Tuesday, May 20, 2014

Why Styling?

    When the couture began in the 1800s the methods for showing clothes to clients were as simple as they were direct.  Models moved within the salon showing the clothes to clients as needed, nothing more. Some showed the clothes as intended by the designer, but Mr Worth, showed all his designs in black only, so the client could then feel free to envision them in whatever colors they wished.
                                               Clients viewing clothes in Worth's Salon
Also, clients came to a fashion house and were shown the clothes on models, whenever they wished to see them. Of course, the notion of a fashion show, where clients and press were invited to a special event when a new collection would be produced, was still a ways off.  In fact, the notion of fully seasonal collections was still unborn.  Though all the couturiers produced clothes for the major seasons, new work as prepared and shown all the time.
    The first official fashion shows were staged in department stores, like Ehrlich Brothers, which is credited with the first American fashion show in 1903. The trend quickly spread all over the retailing industry, and soon fashion shows were happening everywhere.  But the couturiers were still showing their clothes privately to clients whenever they wished to see them, rather than staging full fashion shows.

    It was probably Paul Poiret who did the first fashion parades, innovator that he was.  He even did early movie footage of his models showing the current offerings of his house.  The clothes were shown fully accessorized, but the accessories were not in any way exaggerated, they were meant to complete a look a client could carry out into the world confidently.  Of course in most cases all those accessories were available at the self same fashion house, should madam wish to purchase them as well.
                                   Paul Poiret clothes modeled in the garden at his home in Paris.     
    It wasn't till the 1960's amid the Youthquake which changed everything about how fashion got done, that special accessories and wild hair fashions that were never intended for real world usage began to appear on runways.  Prior to that time couture fashion models wore their hair simply, they were all wearing the same basic shoe, and were often devoid of jewelry as well.  Such things were thought to be a distraction from the clothes themselves.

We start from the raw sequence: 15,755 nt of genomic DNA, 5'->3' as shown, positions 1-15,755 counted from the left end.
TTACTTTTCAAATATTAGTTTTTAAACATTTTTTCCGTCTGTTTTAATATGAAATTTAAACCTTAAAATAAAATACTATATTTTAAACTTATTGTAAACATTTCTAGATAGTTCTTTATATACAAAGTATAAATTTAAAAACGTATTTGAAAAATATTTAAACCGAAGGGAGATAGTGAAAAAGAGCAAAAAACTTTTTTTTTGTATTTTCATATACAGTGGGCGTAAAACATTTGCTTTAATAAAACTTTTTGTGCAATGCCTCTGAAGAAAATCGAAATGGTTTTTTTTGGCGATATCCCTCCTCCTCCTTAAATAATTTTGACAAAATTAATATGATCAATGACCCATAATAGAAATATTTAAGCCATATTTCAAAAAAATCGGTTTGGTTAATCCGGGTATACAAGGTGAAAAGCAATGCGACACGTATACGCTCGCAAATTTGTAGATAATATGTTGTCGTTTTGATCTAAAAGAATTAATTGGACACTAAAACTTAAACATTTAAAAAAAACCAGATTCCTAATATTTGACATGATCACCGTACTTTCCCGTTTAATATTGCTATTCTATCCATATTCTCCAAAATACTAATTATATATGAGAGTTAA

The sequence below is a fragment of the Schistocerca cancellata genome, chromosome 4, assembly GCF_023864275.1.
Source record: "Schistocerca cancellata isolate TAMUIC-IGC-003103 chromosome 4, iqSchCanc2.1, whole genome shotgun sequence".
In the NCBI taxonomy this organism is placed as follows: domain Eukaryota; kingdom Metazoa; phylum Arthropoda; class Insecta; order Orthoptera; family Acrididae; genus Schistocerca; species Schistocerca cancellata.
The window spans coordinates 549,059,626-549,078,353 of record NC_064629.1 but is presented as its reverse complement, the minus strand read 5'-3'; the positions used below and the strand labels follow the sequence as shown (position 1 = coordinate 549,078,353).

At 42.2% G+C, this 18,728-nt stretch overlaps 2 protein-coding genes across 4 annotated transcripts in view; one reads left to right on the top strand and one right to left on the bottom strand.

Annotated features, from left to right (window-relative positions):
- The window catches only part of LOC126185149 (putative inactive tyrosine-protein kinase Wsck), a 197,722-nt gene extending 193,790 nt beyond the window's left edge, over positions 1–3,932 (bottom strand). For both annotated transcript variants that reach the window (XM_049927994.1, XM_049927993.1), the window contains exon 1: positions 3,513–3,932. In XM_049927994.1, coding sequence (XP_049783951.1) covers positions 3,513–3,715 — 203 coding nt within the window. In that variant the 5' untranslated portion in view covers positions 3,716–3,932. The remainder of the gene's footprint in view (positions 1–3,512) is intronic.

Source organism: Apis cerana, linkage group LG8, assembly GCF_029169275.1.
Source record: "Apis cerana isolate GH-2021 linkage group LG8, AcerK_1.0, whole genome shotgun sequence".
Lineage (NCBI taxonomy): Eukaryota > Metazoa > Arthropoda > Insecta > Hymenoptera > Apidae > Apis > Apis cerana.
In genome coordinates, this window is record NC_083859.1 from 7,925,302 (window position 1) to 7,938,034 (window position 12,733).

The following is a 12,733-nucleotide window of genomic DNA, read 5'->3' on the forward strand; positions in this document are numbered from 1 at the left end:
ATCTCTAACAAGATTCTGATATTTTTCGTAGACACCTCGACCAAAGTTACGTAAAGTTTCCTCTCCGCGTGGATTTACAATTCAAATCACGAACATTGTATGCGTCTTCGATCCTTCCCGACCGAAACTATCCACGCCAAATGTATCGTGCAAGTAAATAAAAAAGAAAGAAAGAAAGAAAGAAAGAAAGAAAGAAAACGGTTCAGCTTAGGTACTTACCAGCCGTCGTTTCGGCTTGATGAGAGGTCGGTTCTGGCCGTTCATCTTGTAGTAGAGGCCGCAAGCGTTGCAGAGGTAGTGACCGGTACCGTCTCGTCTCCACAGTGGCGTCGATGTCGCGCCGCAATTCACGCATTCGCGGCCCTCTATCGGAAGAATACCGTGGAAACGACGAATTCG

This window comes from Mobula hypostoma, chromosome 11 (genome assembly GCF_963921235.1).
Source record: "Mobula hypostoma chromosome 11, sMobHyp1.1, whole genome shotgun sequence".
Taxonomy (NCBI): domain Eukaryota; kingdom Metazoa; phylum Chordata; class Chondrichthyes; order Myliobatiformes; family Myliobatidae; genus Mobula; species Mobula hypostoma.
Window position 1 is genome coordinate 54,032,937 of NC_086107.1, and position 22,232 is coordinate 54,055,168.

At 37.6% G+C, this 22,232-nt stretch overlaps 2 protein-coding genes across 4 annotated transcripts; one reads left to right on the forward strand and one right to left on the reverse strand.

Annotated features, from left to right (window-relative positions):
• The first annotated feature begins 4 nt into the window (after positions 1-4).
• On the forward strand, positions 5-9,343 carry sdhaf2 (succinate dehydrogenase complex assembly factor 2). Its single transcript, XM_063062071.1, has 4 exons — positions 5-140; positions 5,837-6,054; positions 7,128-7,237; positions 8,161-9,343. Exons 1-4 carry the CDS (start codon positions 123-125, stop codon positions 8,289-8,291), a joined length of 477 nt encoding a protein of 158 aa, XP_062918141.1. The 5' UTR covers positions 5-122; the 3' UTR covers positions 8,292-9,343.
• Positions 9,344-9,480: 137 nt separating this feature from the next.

As the marketing of accessory items became more and more important to the health and visibility of a couture establishment the number, variety and outlandishness of them increased as well.  Similarly, in the ever more strident and far reaching popular culture, the need to gain the attention of an over stimulated populace encouraged designers to start staging expensive and lavish seasonal shows.
                                                       Chanel Fall/Winter 2011 show
    This trend has continued to the point where it is far more unusual to see a show that is bare of such things as specialized lighting, set pieces and customized special effects.  And the cost of these amazing shows can soar into the millions.  First is the cost of the clothes themselves which range in price from thousands to hundreds of thousands of dollars each.  Most couture presentations have around 40 to 60 individual looks, each of which must be accessorized.  The models must be paid. There are lighting techs, sound people, set designers, props people and an army of make up, hair and wardrobe folk who make sure the models are perfect, all of whom get a paycheck.  Beyond that is the pre-show advertizing and the inevitable bags of swag to be presented to the patrons, front row bags are very expensive bundles of free stuff, I assure you, but everyone going to a couture show, comes away with a bag full of goodies.  All of it costs money and only increases the need for maximum impact and press for the show.
                           Louis Vuitton Fall/Winter 2012 show with a custom locomotive.

    When you understand that a typical Couture fashion show is from 10 to 15 minutes long, this makes these shows the most lavish theatrical productions in the world.  Only the half time show for the Superbowl can boast this level of expenditure.
    So why the apparent need to crazy hair, make up and accessories?  Why include unwearable shoes insane hats and headgear that would make a show girl raise an eyebrow?  All to get, and hold our attention.

     Our world has become one trudging through a miasma or information, of which, to be honest, this blog is a part. In order to gain notice, something big, loud and extraordinary must happen. So, couture is rising to that by not only creating breathtaking spectacles, but by presenting ever more impressively outre' looks for us to get inspired by.

     Make no mistake, the couture industry does not survive on the sale of these clothes. Those days are long past.  What makes a couture business truly successful is all the extras. The hats, shoes, belts, bags, scarves, sweaters, wallets, watches and scents are what drive this multi-billion dollar enterprise.
                                                       Jean Paul Gaultier accessories
So, why Styling?  Profits, that's why.

2 comments:

  1. Interesting break down of the how, why & when of these extravagant shows. I wonder if we'll ever fashion shows start to scale back. Also, I'm reminded of the stories my dad would tell about shopping for my mom. Joseph Magnin's had "The Tiger's Den," a lounge where models would come out and show the newest arrivals and the men would drink booze and buy up.

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  2. Whoops, make that The Wolve's Den.

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